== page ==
Cultural historian Travis Elborough has written witty, brainy books about the vinyl records, the British sea side and the double decker bus. Now he’s turned his attention to London Bridge in America with The Tall Story of a Transatlantic Crossing, which stars London Bridge, fleet street shysters, stiff-lipped bureaucrats, Disneyland designers, a gun-toting sheriff and the Guinness Book of Records. His filmic alter ego is James Mason in The London That Nobody Knows. Eithne Farry
These days practically everybody knows The London That Nobody Knows – Norman Cohen and Brian Comport’s 1967 cinematic version of Geoffrey Fletcher’s wonderfully idiosyncratic study of the capital’s lesser regarded corners and inhabitants. But there was a time, not that long ago, when the film lay almost as neglected as parts of the city it depicts. Or certainly that was how it seemed to me when I first saw it in the early 1990s. And on television at an obscure hour of the afternoon when probably some tennis or horse racing had been rained off.
Thinking about it now, it’s quite possible that I may actually have got the idea of horse racing from James Mason’s attire. Mason, who stars as kind of a stand-in for Fletcher as our peripatetic proto-psychogeographical guide, wears a flat cap and tweed jacket – the mufti of race-goers in his native Yorkshire, if not the world over.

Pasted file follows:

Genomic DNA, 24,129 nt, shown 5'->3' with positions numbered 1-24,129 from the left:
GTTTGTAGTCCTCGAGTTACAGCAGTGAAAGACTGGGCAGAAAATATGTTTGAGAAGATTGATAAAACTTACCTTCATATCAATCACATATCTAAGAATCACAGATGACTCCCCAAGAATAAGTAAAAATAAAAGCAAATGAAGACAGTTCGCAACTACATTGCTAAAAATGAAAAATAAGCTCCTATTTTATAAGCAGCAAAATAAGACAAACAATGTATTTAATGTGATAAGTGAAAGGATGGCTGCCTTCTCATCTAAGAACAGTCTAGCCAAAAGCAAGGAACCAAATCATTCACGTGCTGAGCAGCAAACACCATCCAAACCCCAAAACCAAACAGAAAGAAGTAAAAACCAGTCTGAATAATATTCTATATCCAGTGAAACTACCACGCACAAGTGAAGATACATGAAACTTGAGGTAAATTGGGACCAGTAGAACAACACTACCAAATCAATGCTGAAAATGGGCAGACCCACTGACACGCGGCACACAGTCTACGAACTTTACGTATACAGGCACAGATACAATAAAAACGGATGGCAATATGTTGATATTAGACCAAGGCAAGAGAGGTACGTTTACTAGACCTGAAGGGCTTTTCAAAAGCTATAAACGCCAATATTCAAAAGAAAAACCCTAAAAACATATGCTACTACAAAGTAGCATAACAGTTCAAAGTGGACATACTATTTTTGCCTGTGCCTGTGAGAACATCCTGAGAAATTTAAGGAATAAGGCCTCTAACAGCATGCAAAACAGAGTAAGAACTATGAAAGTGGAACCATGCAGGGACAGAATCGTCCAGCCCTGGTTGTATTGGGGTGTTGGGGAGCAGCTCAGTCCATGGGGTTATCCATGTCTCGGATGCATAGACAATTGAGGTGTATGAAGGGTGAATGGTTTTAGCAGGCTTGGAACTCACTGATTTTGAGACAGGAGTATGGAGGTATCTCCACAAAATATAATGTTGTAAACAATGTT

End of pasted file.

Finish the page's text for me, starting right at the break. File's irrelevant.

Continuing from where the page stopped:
Armed with a rolled umbrella, frequently wielded like a sword, Mason is captured tramping, arrestingly wearily, about a mostly crust-on-its-uppers London – a London whose streets look less swinging for the 1960s than scrofulous with bomb damage. Whole areas appear shabby with torched boxwood and putrefying cabbages and are roamed by packs of terrifying feral meth drinkers. Foraging through the wreckage of the Bedford Music Hall theatre in Camden and the crowded stalls at Chapel Market, Islington, Mason is as quizzical as Sherlock Holmes. And if I’ve ever really wanted to be anyone on screen it is probably him here, poking about in the ruins of a London long since lost.
He can be flaky, insouciantly busking the odd line here and there, and at times a touch too imperious. Meeting toothless down-on-their-lucks in a Salvation Army shelter in Whitechapel, one still rueing the consequences of the crash of 1929, he comes across as a visiting royal killing an hour before cutting the ribbon on a new civic centre elsewhere in the day. But his on-screen presence. And that voice – honeyed as cognac, soft, melancholy, almost viscous with fatalistic languor in parts – who wouldn’t want that?